Job creation, Meritocracy and Democracy

Meritocracy and democracy are different criteria, and as such are capable of conflicting with each other. The issue of job creation is centered squarely on this conflict.

On one hand, you have the libertarian allegorical where

Prof. Friedman visited China in the early 1960s and was taken by a government official to see a public works project. Chinese workers were building a canal. Friedman was struck by seeing everyone digging the canal with shovels. Friedman asked the official, “why no heavy earth-moving equipment?” The official said, “oh, this is a jobs program.” So Friedman then says to the official, “then why don’t you just give them spoons instead of shovels to create even more jobs?”

which tells us that employment isn’t desirable in of itself–it is value creation which is needed in the long run. Job creation using public money is tantamount to wealth distribution, which at best reduces the incentive for people to work hard to accumulate wealth, and slows down the economy as a result, and at worst destroys value by funding activities for which the output is of less value than the input.

This isn’t the only viable conceptual model, however. Unequal distribution of resources leads to problems too. There is the more theoretical toy model approach to seeing this, but also accounts that address the effect of monopolies (or oligopolies) on productive competition.

That last article, “Who Broke America‚Äôs Jobs Machine?,” tries to pin the lack of job creation in the US on the concentration of market power in big corporates. It breaks down the overall effect into three factors:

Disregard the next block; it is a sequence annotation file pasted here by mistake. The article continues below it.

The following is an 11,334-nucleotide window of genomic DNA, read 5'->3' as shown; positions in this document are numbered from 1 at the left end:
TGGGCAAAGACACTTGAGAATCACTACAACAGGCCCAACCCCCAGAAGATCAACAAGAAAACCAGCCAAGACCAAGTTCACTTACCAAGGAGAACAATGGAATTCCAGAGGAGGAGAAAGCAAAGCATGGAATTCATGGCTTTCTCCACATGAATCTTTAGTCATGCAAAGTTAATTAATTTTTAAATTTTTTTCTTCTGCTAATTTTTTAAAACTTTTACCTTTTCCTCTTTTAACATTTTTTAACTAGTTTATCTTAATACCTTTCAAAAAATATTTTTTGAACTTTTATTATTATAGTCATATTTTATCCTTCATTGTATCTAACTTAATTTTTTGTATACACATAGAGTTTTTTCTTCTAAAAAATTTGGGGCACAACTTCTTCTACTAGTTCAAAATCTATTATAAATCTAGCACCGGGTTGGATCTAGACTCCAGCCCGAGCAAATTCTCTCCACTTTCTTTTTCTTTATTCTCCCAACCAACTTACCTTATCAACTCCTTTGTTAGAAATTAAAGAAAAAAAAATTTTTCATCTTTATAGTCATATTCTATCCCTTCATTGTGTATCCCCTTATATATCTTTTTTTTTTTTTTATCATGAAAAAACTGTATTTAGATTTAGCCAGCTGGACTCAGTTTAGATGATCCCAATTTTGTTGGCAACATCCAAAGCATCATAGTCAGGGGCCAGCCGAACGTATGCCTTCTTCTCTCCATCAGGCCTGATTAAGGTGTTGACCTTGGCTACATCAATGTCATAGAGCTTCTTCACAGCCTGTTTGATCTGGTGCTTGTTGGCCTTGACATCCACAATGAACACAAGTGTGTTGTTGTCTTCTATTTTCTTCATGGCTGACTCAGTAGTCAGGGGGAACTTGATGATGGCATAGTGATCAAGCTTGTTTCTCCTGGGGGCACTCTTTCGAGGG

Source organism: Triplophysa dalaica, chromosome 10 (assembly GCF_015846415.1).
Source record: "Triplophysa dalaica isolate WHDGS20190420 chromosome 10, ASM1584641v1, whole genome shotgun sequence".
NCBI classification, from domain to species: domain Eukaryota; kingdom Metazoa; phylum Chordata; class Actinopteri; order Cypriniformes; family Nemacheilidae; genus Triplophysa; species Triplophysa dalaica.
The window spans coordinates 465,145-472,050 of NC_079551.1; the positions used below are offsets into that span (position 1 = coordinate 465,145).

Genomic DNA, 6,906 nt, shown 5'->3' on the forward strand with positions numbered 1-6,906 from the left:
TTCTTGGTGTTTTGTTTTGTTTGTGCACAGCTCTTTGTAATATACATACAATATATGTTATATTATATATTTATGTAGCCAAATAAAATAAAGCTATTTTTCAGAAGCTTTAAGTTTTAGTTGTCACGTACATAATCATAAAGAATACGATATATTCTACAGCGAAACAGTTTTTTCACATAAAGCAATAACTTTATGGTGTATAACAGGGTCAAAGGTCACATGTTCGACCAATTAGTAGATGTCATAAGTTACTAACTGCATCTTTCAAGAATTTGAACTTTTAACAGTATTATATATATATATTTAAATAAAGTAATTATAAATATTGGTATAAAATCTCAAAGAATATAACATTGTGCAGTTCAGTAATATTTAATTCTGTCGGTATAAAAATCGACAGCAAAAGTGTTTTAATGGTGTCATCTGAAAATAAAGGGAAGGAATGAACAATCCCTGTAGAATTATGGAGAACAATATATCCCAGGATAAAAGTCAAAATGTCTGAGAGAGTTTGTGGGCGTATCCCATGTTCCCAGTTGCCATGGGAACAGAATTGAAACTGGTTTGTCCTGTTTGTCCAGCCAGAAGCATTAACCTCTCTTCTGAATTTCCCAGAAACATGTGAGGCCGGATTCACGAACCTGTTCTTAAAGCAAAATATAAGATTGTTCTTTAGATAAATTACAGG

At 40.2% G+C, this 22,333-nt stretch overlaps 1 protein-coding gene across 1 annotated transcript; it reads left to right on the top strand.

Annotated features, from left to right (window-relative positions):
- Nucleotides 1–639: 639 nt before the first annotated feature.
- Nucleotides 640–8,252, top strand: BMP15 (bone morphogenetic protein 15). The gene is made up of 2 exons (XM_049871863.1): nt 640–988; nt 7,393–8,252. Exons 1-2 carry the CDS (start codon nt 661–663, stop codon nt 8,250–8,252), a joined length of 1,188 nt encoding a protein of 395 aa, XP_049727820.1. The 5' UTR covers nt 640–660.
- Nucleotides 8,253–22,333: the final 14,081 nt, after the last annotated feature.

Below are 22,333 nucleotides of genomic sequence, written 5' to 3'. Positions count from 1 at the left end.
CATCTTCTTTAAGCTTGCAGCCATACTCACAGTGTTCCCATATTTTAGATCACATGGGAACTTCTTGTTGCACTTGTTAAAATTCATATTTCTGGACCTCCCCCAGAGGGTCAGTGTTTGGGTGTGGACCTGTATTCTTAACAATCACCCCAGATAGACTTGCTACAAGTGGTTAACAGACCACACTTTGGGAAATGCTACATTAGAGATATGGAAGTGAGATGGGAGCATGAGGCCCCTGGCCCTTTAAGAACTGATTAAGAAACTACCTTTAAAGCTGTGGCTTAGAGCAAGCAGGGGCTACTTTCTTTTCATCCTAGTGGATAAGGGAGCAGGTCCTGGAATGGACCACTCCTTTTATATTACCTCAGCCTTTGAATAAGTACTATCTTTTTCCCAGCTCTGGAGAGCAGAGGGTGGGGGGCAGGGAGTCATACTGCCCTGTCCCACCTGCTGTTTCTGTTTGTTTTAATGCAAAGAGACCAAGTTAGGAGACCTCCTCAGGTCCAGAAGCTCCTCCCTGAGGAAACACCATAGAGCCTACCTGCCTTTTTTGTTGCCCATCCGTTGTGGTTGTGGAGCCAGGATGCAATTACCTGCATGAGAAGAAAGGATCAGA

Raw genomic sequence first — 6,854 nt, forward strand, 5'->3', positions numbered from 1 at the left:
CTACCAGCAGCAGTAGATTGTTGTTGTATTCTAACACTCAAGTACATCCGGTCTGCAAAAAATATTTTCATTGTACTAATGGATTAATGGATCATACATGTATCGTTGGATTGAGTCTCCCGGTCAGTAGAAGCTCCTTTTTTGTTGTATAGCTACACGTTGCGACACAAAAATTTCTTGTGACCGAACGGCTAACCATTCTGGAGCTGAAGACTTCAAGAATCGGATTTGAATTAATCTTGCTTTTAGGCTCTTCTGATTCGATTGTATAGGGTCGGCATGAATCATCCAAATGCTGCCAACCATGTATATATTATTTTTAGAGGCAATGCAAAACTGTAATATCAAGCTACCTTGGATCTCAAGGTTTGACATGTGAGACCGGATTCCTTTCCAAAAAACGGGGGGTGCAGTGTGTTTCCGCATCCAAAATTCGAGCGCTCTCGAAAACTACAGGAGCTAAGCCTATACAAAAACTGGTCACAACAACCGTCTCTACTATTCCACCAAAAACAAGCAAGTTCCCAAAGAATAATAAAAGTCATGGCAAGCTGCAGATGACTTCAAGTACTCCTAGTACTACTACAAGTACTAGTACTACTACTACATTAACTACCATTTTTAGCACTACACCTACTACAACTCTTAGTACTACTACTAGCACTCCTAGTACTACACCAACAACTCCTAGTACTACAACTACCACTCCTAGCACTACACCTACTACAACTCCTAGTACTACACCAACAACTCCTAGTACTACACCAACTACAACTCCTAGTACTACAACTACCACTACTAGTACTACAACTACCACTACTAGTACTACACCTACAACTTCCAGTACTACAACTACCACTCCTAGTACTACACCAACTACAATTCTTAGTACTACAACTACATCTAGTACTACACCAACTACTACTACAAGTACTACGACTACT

• Corporate consolidation
  • Innovation by acquisition
  • Lack of antitrust enforcement

The consolidation factor is most interesting to me.

In support of monopoly is the Schumpeterian justification, that the concentration of wealth in the hands of good capital allocators (be they monopolies or the wealthy minority) is what allows investment to take place proper, since surplus is what enables creative high-risk-high-return capital use.

The article weighs in against consolidation, and I understand the argument advanced as such:

  1. In competition, managers search for processes to create value–these are processes that create higher value output from lower value input. Such processes¬† usually work for a time until others discover the same process and through competition / supply-and-demand cause the input values to rise while causing the output values to fall, eventually bringing the profit to zero
  2. Concentrated industry dynamics (by virtue of changes in managerial risk aversion implicit in the principal-agent contracts formed between managers and dispersed owners) incentivize managers to focus a lot less on how to discover new value-creating processes, which are risky, and to instead focus more on setting up competitive barriers to prolong the profitable lifetime of existing processes.

Basically, if somehow it is more profitable to the controlling individuals (the managers) to struggle for a bigger slice (rent seek), rather than enlarge the pie, the pie will grow slower.

All these hypotheses are plausible to me–clear empirical borders between them will have to be drawn for their relative truth-hood to be ascertained.

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